NEW YORK — Tom Seaver was a legend in New York and drew many tributes befitting the face of the 1969 "Miracle Mets" when it was announced that he'd passed away Wednesday night.
The New York Mets, for whom Seaver pitched for 11 seasons and was a broadcaster for seven, led the tributes. Seaver's jersey will hang in the Mets dugout for their game today against crosstown rivals the New York Yankees.
The Mets also tweeted out statements from several of Seaver's teammates and Mets greats of the past and present Thursday night.
Mets broadcaster Keith Hernandez, a former teammate, was saddened as well.
I am deeply saddened of the passing of Tom Seaver. I had the honor of unsuccessfully hitting against him & having as a teammate. He is the greatest Met of all time. No one will ever surpass him that wears the orange & blue. My condolences to Nancy & his family. Tears.— keith Hernandez (@keithhernandez) September 3, 2020
Former home run king Hank Aaron spoke of times visiting Seaver at his California vineyard.
I remember meeting Tom Seaver @ his first All-Star Game, and I knew he was a special person.He was a terrific pitcher and a wonderful friend. I was lucky to have dinner in his home in New York and in California which I remember fondly. My thoughts and prayers are with his family.— Hank Aaron (@HenryLouisAaron) September 3, 2020
But it wasn't just the Mets and figures from baseball but many New Yorkers who remembered Seaver's greatness and what he meant to the city over the past 50 years. New York City mayor Bill de Blasio and New York Gov. Andrew Cuomo both remembered the man they called "The Franchise."
They called Tom Seaver the Franchise for a reason. What an Amazin’ career and life. We’ve lost a true champion.— Mayor Bill de Blasio (@NYCMayor) September 3, 2020
On behalf of 8.6 million New Yorkers I offer our deepest condolences to his family and loved ones. #RIP41 https://t.co/vDdLs2DV3Z
Tonight baseball fans and all New Yorkers mourn in unison.— Andrew Cuomo (@NYGovCuomo) September 3, 2020
Tom Seaver was not only a baseball player — he was a Miracle Met who brought skill and honor to the game.
The family of New York extends our deepest sympathy to his family and fans.
Hollywood stars with connections to the New York area also remembered Seaver. Actor and comedian Adam Sandler tweeted out that he was a favorite of his entire family.
Tom Seaver.— Adam Sandler (@AdamSandler) September 3, 2020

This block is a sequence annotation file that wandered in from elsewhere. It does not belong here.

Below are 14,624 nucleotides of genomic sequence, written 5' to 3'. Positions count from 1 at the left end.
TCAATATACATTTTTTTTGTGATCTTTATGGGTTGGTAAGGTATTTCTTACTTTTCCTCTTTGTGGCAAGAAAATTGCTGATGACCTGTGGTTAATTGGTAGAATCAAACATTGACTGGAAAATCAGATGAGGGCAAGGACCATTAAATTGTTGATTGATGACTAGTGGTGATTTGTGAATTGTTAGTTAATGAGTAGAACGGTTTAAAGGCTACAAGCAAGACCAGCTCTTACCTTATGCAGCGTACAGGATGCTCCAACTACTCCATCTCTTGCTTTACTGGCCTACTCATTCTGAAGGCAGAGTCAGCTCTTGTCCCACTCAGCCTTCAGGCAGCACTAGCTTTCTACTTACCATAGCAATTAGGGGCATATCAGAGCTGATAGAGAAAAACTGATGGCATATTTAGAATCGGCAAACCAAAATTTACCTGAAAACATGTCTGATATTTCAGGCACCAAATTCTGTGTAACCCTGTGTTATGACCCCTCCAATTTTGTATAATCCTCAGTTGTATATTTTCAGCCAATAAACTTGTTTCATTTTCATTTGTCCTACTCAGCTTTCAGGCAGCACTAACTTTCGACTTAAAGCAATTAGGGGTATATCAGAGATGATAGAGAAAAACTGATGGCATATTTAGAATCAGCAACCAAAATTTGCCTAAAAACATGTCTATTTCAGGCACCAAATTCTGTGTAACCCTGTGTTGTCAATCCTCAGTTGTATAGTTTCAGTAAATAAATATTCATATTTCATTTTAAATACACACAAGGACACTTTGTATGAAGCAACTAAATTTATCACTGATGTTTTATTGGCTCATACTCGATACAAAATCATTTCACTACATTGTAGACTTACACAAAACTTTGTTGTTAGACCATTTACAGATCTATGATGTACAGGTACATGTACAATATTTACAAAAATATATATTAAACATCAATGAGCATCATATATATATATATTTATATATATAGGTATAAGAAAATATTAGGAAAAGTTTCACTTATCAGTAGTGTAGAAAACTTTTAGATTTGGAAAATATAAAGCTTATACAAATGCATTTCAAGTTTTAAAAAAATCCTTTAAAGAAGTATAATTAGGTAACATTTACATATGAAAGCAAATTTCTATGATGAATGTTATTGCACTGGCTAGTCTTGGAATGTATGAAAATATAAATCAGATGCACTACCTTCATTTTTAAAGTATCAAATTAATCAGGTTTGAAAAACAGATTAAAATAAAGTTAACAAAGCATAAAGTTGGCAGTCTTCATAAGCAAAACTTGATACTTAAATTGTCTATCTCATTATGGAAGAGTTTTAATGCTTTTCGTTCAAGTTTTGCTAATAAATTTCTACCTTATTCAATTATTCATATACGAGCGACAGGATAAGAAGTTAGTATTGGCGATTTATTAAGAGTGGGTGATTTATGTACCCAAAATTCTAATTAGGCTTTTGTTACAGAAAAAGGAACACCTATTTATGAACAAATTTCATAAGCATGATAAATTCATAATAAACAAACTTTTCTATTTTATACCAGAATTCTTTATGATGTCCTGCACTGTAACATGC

My dad loved him.
My brother loved him.
I loved him.
A hero to so many.
Thoughts to his entire family. pic.twitter.com/57FDkq8zja
Talk show host, comedian and Mets fan Jimmy Kimmel called Seaver his "first favorite Met."
Tom Seaver was my first favorite player and the greatest of @mets - we will never forget you 41— Jimmy Kimmel (@jimmykimmel) September 3, 2020
National figures remembered Seaver as well. Former President Bill Clinton tweeted his condolences.
I’m saddened by the passing of Tom Seaver, a great competitor who did so much for baseball, New York, and America.— Bill Clinton (@BillClinton) September 3, 2020
Senate Minority Leader and New Yorker Chuck Schumer called Seaver a "New York legend."
Tom Seaver was one of the greatest pitchers of my lifetime. Hall of Famer. The greatest Met, and a beloved Yankees broadcaster too. A New York sports legend. Farewell “Tom Terrific.” May God bless you.https://t.co/hPTW9p39Ae— Chuck Schumer (@SenSchumer) September 3, 2020
Former CBS News anchor Dan Rather recalled watching Seaver pitch, saying he would "never forget it."
Tom Seaver owned the pitching mound with grace and power, part artist, part dynamo. Those of us who saw him pitch will never forget it. He made a miracle happen, and an era passes with him May he Rest In Peace.— Dan Rather (@DanRather) September 3, 2020
To the everyday New Yorker, Seaver represented nostalgia for an incredible year in American history and New York sports history. SNY captured footage of a fan leaving flowers at Citi Field which is located at, naturally, 41 Seaver Way.
This fan pays his respects to Tom Seaver at 41 Seaver Way. 🧡💙 pic.twitter.com/xIF8gVIUvA— SNY (@SNYtv) September 3, 2020
Seaver passed Thursday night at the age of 75.